Tuesday, June 10, 2003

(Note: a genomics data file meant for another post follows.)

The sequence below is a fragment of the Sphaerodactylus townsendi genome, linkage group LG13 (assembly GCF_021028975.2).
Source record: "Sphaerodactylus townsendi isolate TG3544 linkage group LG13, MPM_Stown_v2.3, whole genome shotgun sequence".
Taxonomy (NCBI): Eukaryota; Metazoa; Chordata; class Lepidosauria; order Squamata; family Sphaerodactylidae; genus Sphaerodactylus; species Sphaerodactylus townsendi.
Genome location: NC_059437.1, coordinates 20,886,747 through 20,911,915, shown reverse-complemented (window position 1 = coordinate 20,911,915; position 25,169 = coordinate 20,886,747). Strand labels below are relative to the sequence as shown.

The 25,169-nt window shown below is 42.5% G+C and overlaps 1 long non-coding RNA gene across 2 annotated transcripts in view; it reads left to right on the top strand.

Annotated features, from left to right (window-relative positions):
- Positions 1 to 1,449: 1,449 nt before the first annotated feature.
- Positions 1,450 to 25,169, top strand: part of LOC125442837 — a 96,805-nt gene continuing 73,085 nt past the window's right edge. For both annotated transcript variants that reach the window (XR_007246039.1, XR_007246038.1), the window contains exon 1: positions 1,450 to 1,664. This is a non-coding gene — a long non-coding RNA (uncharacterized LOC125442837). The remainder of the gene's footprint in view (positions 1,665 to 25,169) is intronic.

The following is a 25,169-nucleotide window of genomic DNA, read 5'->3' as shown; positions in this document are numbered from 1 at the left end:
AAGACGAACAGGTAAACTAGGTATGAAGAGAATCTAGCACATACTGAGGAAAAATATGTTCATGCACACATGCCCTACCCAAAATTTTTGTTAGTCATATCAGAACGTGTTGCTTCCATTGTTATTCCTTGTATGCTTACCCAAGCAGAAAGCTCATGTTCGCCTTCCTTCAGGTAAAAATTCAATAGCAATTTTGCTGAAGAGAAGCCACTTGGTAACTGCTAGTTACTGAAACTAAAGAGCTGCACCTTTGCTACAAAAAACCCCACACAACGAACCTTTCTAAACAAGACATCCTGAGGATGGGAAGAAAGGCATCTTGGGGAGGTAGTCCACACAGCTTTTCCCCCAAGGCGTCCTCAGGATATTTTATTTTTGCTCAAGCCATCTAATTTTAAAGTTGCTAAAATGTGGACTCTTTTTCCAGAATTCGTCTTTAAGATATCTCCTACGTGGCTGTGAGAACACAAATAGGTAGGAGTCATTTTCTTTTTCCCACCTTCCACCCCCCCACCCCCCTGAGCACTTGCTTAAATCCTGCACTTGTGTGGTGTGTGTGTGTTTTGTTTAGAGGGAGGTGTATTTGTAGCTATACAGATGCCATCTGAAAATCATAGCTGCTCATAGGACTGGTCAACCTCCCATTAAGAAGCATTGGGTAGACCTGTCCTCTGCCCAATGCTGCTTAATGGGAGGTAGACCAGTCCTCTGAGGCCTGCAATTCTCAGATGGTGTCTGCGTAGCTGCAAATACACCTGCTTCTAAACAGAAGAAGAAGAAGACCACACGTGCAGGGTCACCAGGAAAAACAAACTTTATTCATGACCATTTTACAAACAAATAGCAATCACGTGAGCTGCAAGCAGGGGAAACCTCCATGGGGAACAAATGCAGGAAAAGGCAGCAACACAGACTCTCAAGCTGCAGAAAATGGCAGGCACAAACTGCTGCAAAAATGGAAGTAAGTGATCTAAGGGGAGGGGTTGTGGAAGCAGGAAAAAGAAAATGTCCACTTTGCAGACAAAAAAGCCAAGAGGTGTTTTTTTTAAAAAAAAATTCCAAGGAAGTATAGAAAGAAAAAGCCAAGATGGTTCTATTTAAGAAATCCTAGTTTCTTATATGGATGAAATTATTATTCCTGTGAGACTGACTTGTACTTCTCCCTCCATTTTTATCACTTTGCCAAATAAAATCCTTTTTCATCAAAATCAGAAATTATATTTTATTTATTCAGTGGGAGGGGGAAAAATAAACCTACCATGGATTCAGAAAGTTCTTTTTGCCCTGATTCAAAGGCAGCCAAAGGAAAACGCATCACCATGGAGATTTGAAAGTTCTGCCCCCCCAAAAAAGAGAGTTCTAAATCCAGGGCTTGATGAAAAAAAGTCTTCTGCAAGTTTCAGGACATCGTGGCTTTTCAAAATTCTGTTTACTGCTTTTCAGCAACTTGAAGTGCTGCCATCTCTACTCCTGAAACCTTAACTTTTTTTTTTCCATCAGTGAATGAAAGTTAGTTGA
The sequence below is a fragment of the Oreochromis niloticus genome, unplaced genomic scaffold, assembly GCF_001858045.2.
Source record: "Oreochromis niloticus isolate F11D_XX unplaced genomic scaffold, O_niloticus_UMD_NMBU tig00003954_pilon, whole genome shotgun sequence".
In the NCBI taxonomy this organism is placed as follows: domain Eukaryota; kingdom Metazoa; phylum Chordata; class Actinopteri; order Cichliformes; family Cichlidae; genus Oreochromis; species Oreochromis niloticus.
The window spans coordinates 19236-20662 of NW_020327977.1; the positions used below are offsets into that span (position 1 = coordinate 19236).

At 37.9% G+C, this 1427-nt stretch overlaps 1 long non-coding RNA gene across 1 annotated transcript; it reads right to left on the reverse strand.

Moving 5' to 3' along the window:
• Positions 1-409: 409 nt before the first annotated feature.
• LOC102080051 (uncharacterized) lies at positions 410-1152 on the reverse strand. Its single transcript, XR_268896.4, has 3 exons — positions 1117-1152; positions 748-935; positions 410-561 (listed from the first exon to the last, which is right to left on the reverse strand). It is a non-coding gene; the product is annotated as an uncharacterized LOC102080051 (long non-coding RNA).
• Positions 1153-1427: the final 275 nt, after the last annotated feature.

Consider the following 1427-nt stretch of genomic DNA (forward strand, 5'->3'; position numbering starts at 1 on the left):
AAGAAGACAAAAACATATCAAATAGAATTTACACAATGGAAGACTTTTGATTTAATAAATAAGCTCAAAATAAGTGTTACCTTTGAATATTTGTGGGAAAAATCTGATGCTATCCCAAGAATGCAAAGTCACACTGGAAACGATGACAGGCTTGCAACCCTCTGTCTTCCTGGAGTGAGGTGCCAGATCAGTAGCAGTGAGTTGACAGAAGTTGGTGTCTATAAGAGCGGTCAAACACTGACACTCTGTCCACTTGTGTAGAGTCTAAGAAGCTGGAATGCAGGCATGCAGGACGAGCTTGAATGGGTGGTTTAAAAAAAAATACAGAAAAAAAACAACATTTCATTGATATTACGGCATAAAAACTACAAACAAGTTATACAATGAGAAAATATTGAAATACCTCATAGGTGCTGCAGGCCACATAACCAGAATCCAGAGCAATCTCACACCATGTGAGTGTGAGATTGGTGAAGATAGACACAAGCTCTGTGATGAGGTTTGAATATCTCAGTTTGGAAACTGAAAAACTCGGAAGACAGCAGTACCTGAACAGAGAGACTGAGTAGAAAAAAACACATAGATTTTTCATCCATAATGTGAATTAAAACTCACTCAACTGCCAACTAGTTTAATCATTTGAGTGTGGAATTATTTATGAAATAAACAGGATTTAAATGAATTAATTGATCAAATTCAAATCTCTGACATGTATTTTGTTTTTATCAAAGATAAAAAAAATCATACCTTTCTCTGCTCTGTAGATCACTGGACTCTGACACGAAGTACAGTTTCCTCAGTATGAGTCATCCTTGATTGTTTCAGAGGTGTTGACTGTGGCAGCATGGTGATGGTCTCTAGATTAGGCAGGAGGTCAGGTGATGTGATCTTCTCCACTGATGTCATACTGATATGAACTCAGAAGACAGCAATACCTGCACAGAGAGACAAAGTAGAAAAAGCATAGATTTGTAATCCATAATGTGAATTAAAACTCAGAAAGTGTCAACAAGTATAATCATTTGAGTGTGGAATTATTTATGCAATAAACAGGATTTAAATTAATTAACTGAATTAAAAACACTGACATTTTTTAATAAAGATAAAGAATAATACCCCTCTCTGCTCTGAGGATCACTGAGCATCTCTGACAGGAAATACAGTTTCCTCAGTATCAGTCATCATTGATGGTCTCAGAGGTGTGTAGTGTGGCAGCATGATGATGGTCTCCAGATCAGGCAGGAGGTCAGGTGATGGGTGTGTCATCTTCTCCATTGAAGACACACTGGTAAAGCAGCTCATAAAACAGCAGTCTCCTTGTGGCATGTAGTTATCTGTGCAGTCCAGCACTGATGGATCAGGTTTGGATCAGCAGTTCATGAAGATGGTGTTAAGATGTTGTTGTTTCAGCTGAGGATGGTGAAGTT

HAPPY FATHER'S DAY My father was a man of few words.As far as I can recall, he barely talked that today, I could not remember how his voice sounds like. He was not very expressive about his feelings, his affections, his angst and his rage. Good news was met with a simple ermmhm and bad news with emmm. He died when I was still young He also died young. He did not live life to the fullest. He did not live to see his children the way he dreamed us to be. .But come to think of it, if he were alive, I would have finished an engineering degree. My mom told me that he did not want to grow old and become a burden to the family. He did not want to become senile that his grandchildren would make fun of him. I could still remember when we kids believed that Santa Claus was a fat guy with white beard and wearing a red suit. Our dad would put up a Christmas tree and hang socks near the windows. What so exciting about it? There was no daddy in the neighborhood who did that except my dad. Fathers were just too busy doing their manly tasks so that holiday decorating activities were left to the women of the family . At 12 midnight he would wake us up to eat the sumptuous meal that was prepared for the noche buena and allowed us to check what Santa brought us in our socks. Every new year, he would make us pick from a canister , a piece of paper with words of wisdom and fortune reading. These were the years when fortune cookies were never heard of yet. Fascinated by the glistening Christmas balls and colorful bows, I continued the family tradition even when my father had long been gone. Up to now even when there is just a single soul in my place, I see to it that there is one big Christmas tree that reconnected me to the past when my father would carry me in his arms so I can touch the top of the tree. . He worked hard and hard he worked It was his choice. He belonged to a landed family. He need not work. He may have just chosen to wait for his share from the family's estate. The harvests from the coconut plantation, rice farms and fish pens supported the clan for years after my grandparents died He was the youngest. He was brought up never to argue with his older siblings. So when dispute arose because of the landholdings, he simply went away. There were no harsh words spoken . He simply cut off the communication from his family. He vowed never to set foot to his birthplace. Cut from the source of nourishment, an umbilical cord would just dry up and become dust. Not my father. From a carefree and spoiled youngster, the forebearance, discipline and tenacity of spirit grew on him. He did not know the word unemployment or out of job. Wherever there was an opportunity, he would go. We kept on moving that we attended schools for one or two years and transferred again. My brothers can fill up a whole page for the names of the elementary schools they attended. Whatever academic honors they garnered from the school were denied due to lack of residence. He learned his trade. In the last company that he worked with, with the help of an engineer he saved his company, lots of money for assembling the needed heavy duty trucks for the company’s logging business. He could have made a lot money. He was trusted to make the purchases and he could easily have resorted to creative accounting in order to hide overpricing, unwanted materials and personal travel expenses but he didn’t. He would be considered dysfunctional in these times when scams and frauds are being unraveled as if it is the norm in a corporate world. This value was never pounded to our heads but was invested in our veins. The ties that bind us were not expressed in words. We just knew that we were made from the same stock. When I was growing up fatherless, my mom would say that may be our family came from a different mold. If my father was just as depraved as his co-workers in one company where internal control was a joke, we would be wallowing in luxury. At first, I thought that was “stupid” of him. But I myself, turned my back from an opportunity to get employed in one of the graft ridden government agencies where employees are known to have lifestyles that only drug lords, movie stars at their prime and corporate executives whose household expenses’ tabs are even picked up by the company and charged as entertainment expenses can afford. The recommendation came from a well-connected Person. What stopped me from pursuing my carreer in the government was the miserly pay. I was not naïve however not to know that to be able to amass the wealth, I should jump into the mudpools. Sabi nga ni Maricel ayoko ng maputik, ayoko ng masikip… I have never seen him, go out with the boys to drink. Cigarettes were taboo in the house that when my oldest brother got caught smoking, he did not get his belt as what a father would normally do. He bought a pack of cigarette and gave it to my brother. He made my brother puffed one cigarette to another until my brother was in tears begging him to make him stop. I had my shares of transgressions of the house rules. I do not remember him punishing me except for cold shoulder treatment. My cases were referred to my mom. It was my mom who would punish me and told me what my father felt for what I have done. Then he died while he was away from us. He was confined in the hospital for more than a month. My mom practically lived in the hospital to take care of him. That night, she came home to have a decent sleep. I was the only one who was awake. I saw my father or a shadow of my father entered the room. I could not move. He kissed me in the cheeks. He was sad. He was not talking. I knew it was not a dream. His kiss was cold. What I could not understand why he was there and not in the hospital. I thought that he was already well. The next morning, my eldest brother came from the hospital. He talked to my mom. They left together with the word that they are going to get my dad. I was happy because he was coming home. My aunts and uncle did not know. If it was a wish of my dad not to see them, I do not know. But my brothers young as they were ventured out to seek an aunt in the City in the latest address that was known to us. They came after my dad was buried. He was a great husband. He did the laundry for my mom when there was no maid. He did not care when his boss came to see why he was absent and saw him at the backyard washing clothes. He reached for his hand’s boss with his own hands full of bubbles. He was a great father.Down in the country he would bring us to picnic in the waterfall where he would wash the big stuff in the running water while allowing us to make a dip in the pleasantly cold water. The women giggled seeing him do the laundry. But Andres de saya he was not. My mother was just sick. At the end of the day, he would bundle the clothes and blankets and we would walk home with me on his shoulder. I liked typhoons. During this calamity, my dad would pitch a tent inside the house. No cooking, no going out. He would go out and come back with sliced bread, hot pancit and arroz caldo. Picnic. Unfortunately, I have no photo of my dad. Somewhere in between changes of residence, the albums of the family were misplaced and never were recovered. From my mom’s description.. he looked like a movie icon, tall, dark and handsome. He got high bridge nose and deep set eyes. In my memory, I would imagine him as the tall guy who would put me in his shoulder in order to cross a stream or to reach a fruit in a tree; a tall guy who stood in the crowd waiting for me to appear in stage with my awkward dance costume of a duck or balancing lights in my head and my hands while dancing in the tune of Pandanggo sa Ilaw. A tall guy who would stoop to pin my first medal and the other medals to come. A tall guy who would appear in my dream to pin my medal from the battles of life that I have won. Looking back and looking forward, there are challenges and difficulties to overcome but my father left us values that we can use to emerge victorious.